by Education and Development Manager Sidney Campbell

It’s been a long while since I’ve written a blog post. I have an excuse though and it’s a good one. Since I stepped into my position at ABEF, I’ve been working on a large-scale redesign of our facility. When I took the project over, it had already been underway for a little over a year, but it had stalled in the development phase. We had plans for all new enclosures, new landscaping, and an educational plaza- all developed through a grant from the Foraker group. With these plans, I launched a Go Fund Me campaign and started searching out grant funding for the (estimated) $800,000 redesign.

The passion was easy to find. New enclosures that are big, bright, and enriching for our team of hard-working avian ambassadors would be a dream come true. I threw myself at the project and spent countless hours developing timelines, searching for funding opportunities, and developing materials. Unfortunately, passion isn’t always enough to get things off the ground. I ran into wall after wall, and eventually had to accept that it was going to take a very (very) long time to raise that much money.

Meanwhile, the birds needed new spaces sooner rather than later. Vega, a big, beautiful bald eagle, needed to be in her own enclosure. She’s an absolute rock star ambassador, but she doesn’t always play well with others. It’s not her fault- it’s in her DNA. But because we have few spaces large enough to house our three bald eagles, Vega has to live with at least one other eagle. This puts undue stress on Arden, a much younger, smaller bird stuck sharing the space with her. Spurred by this, we decided last December to scale things back and move on the project as soon as we could.

IMG_7458
Vega, a bald eagle, is a big bird with an even bigger personality.

We had raised just over $55,000 through our Go Fund Me and some generous donations from board members. We settled on building four new enclosures in an empty space on the property, tearing down two of the old enclosures, and opening things up into a weathering yard and walking path. This way guests would be able to see the aviaries at their own pace, rather than crowding 15 people at a time through our cramped aviaries during scheduled tours. With our plan in place, we set about preparing.

With limited funding, I set out to DIY as much as possible. As it turns out, I don’t know anything about anything having to do with construction. Or I didn’t last December. For the last six months, I’ve learned all about the necessary permits (and acquired them), sought out material bids, coordinated with contractors, and drowned in minutia I was completely oblivious to before beginning. Thankfully, I have two incredible co-workers who have supported me at every step, taking things off my plate where they could and offering more moral support than I knew what to do with.

As spring finally (slowly) arrived, we started to make actual visible preparations. Following a series of miscommunications, we ended up having to do a lot more than we expected ourselves. A solid week was spent with the whole staff outside removing old wiring, taking down roofing, pulling out PVC mesh, removing perches- it seemed like there was an endless list of things we had to get done before we could tear the old aviaries down. All while simultaneously preparing the grounds for cruise ship season. But somehow we got them done. And on Wednesday, May 9th, we popped a bottle of champagne as we watched an excavator chew those old, dark aviaries into a pile of splinters.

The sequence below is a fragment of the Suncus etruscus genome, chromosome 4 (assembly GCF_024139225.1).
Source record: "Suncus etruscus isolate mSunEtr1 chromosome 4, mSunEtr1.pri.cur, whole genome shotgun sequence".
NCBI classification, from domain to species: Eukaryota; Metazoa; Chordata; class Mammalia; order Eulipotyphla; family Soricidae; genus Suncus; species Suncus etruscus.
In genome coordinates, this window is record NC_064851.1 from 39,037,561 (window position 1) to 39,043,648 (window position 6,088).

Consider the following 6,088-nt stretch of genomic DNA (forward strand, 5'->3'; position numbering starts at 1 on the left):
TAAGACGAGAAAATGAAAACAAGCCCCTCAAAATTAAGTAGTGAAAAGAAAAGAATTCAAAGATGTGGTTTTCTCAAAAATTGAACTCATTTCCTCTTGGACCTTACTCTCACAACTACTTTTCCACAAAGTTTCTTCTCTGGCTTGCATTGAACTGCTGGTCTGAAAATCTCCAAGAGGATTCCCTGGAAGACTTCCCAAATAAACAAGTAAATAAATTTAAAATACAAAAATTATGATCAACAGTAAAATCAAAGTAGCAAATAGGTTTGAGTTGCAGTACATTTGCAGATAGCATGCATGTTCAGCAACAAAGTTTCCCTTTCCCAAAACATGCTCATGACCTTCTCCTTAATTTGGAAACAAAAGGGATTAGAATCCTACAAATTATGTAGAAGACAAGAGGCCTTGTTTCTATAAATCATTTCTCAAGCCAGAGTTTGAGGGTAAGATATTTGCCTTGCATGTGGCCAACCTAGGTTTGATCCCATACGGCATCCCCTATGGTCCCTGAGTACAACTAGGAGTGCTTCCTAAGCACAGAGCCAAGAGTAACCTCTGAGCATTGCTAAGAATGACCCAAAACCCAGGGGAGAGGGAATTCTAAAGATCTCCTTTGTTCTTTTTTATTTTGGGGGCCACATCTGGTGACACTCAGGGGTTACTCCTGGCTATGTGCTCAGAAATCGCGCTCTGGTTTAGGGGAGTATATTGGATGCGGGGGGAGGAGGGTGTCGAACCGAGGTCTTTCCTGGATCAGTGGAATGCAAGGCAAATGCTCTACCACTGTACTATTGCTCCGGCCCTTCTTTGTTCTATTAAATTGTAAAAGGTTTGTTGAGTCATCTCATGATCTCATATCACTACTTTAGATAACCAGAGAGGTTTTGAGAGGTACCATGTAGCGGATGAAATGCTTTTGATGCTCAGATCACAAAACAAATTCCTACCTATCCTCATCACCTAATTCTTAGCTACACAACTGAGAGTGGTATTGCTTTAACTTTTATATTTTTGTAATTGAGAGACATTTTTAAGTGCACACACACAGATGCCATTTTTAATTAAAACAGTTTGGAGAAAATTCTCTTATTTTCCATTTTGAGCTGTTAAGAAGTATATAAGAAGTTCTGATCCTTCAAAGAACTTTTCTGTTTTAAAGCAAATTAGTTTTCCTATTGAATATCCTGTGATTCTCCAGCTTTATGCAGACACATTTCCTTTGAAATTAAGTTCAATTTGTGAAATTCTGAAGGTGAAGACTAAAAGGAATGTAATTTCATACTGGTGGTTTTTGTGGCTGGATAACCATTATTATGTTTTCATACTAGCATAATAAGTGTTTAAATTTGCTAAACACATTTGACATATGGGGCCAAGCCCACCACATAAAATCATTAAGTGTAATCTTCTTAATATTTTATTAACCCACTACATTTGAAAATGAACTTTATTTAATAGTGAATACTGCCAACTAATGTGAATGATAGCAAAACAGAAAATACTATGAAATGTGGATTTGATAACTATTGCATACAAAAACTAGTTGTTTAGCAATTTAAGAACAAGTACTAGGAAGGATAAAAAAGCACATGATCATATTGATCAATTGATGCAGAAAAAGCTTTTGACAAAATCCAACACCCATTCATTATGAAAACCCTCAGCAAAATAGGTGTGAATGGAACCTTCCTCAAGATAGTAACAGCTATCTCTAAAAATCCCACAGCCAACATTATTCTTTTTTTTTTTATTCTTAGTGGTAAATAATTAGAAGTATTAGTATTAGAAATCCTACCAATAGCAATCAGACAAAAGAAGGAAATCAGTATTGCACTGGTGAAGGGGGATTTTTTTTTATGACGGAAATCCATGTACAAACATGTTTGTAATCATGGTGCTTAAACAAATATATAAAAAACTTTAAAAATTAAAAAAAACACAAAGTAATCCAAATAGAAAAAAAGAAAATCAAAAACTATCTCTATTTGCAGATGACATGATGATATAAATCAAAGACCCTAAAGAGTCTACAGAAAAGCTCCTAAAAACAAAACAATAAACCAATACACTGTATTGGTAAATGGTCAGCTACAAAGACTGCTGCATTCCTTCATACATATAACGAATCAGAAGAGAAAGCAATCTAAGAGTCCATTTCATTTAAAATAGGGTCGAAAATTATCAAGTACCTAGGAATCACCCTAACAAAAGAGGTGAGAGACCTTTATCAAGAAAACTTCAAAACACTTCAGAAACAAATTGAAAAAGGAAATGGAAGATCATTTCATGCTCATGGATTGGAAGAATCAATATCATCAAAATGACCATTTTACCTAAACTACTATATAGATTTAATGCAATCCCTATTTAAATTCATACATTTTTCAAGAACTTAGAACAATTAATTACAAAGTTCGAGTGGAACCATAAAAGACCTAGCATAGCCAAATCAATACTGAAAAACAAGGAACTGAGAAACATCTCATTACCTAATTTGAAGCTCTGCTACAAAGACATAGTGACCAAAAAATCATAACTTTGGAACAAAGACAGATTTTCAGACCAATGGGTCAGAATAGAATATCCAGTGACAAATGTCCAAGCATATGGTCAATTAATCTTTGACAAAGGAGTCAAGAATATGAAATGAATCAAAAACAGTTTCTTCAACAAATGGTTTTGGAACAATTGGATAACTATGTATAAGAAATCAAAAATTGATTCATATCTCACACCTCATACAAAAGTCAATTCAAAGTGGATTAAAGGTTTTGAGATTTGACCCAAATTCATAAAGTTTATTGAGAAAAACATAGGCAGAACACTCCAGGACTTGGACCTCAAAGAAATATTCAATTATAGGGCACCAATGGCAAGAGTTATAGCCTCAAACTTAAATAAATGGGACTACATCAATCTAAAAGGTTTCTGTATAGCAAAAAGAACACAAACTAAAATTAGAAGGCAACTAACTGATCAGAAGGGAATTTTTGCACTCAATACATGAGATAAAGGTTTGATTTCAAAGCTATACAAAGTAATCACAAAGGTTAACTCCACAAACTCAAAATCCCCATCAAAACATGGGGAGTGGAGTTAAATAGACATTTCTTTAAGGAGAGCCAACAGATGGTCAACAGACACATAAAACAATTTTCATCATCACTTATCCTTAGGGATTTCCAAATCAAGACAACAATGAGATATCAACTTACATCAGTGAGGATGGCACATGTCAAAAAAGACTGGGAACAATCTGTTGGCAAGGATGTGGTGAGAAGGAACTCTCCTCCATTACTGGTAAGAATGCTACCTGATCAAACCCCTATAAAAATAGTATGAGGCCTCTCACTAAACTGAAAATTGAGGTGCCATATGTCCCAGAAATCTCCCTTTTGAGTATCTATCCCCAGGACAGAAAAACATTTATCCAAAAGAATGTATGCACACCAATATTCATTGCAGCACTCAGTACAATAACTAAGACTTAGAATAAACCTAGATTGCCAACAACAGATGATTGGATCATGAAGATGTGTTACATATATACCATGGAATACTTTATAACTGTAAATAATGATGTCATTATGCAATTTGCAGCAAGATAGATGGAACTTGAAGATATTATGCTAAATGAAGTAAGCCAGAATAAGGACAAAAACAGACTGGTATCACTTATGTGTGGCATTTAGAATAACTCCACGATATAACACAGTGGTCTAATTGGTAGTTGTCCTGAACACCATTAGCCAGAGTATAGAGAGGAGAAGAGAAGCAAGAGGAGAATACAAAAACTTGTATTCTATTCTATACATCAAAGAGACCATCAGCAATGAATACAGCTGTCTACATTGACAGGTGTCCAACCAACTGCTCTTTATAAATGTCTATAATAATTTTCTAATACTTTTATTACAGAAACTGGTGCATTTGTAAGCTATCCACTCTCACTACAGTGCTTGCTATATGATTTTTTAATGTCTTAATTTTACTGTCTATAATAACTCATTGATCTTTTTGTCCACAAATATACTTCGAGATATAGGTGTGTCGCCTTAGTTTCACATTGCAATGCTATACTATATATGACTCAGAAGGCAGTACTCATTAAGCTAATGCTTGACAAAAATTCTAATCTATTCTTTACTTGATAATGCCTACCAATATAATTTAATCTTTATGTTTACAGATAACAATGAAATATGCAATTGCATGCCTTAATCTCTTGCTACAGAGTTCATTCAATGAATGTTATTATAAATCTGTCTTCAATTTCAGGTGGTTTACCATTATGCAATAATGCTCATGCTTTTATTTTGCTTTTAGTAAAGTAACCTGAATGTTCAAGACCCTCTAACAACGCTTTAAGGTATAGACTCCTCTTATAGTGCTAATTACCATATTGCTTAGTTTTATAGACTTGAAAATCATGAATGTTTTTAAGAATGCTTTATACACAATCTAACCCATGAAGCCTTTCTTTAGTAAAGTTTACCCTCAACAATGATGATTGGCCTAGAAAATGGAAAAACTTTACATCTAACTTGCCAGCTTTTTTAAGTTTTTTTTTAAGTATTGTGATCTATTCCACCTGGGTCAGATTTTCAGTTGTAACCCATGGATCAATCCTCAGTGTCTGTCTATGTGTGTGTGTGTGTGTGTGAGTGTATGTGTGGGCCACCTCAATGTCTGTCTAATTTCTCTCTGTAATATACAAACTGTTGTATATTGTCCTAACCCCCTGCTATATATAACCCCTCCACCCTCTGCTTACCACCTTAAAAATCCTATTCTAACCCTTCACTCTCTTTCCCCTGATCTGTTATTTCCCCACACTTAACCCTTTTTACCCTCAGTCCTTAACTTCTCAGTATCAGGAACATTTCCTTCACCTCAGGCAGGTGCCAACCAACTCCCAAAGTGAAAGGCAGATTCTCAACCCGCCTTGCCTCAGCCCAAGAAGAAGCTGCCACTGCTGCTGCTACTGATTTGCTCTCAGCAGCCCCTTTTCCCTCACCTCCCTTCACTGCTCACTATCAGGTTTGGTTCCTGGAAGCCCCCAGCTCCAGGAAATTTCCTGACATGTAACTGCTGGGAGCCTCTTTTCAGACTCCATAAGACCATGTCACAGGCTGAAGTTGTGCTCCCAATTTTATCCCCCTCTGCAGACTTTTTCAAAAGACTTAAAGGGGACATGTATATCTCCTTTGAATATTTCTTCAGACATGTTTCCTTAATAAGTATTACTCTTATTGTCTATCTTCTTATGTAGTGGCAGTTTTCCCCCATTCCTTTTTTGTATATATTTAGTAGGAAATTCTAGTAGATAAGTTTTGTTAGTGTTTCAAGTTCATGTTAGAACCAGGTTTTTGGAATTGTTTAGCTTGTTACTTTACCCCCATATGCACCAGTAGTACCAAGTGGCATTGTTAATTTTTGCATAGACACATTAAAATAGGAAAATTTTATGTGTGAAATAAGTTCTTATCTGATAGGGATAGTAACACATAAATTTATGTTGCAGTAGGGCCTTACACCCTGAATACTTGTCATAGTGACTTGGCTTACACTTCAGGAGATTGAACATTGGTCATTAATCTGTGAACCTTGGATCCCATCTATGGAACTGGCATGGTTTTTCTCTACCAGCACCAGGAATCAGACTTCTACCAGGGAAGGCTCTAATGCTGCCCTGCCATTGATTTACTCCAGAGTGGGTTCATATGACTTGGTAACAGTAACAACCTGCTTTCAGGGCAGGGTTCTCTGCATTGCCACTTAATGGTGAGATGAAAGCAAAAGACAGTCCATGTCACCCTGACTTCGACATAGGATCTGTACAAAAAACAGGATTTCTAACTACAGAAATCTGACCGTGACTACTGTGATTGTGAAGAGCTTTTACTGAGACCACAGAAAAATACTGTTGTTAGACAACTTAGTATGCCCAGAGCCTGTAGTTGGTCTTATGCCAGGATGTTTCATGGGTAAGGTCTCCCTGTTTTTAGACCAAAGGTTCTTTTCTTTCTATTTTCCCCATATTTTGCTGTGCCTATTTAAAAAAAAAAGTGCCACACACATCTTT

Stebinald
New interns, (from left to right) Stebi Sanchez, Miranda Thomas, and Josh Sanko move gravel for a new path.

And then there was more work to do! In the footprint of the old building, we shoveled an outrageous amount of gravel around to make a weathering yard and walking path. We landscaped, we cleaned, we labored hard, and a week after the building came down, our first cruise ship guests arrived.

And it was all worth it.

More than 350 guests made their way through the aviaries. These guests got to watch training sessions that took place inside enclosures, meet birds who came out to the weathering yard, and speak with interns about just how important raptors are. Where previously fewer than 70 people ever made it through the aviaries in one day, suddenly there were hundreds.

ole sunning
Ole, a peregrine falcon, opens his wings to sun himself during a program.

The best part though, is the way it has impacted the birds. Hans (Eurasian eagle owl) and Zilla (lanner-saker falcon) now have such enriching views that they choose to be down low in their enclosures all day, even taking naps in front of guests. Most of our guests have never seen an owl up close, much less an owl’s eyelids (owl eyelids are covered in tiny, adorable feathers). My co-workers and I spent most of our day outside, talking with guests and training birds on display. Perhaps the most special moment of the day was Ole the peregrine falcon spending several minutes standing on the glove with his wings spread wide, soaking up the sun. His current enclosure is pretty small and dark. Until he gets moved into a new one, he can now comfortably spend some time out in the open every day.

So for now, we’re in a good place. When the busy tourism season is over, it’s on to phase two: construction. The new enclosures will be finished by the end of October and the birds will finally get their sweet new digs. The journey has been absolutely wild. We’ve all learned skills way outside our fields. We’ve all done work we never expected to. And although we’ve made a lot of compromises, I am sincerely proud of this accomplishment. I’m thankful for the support I’ve had along the way and grateful to my predecessor for having the vision. Most of all, I’m excited to see the Foundation continue improving and striving to be better.

 

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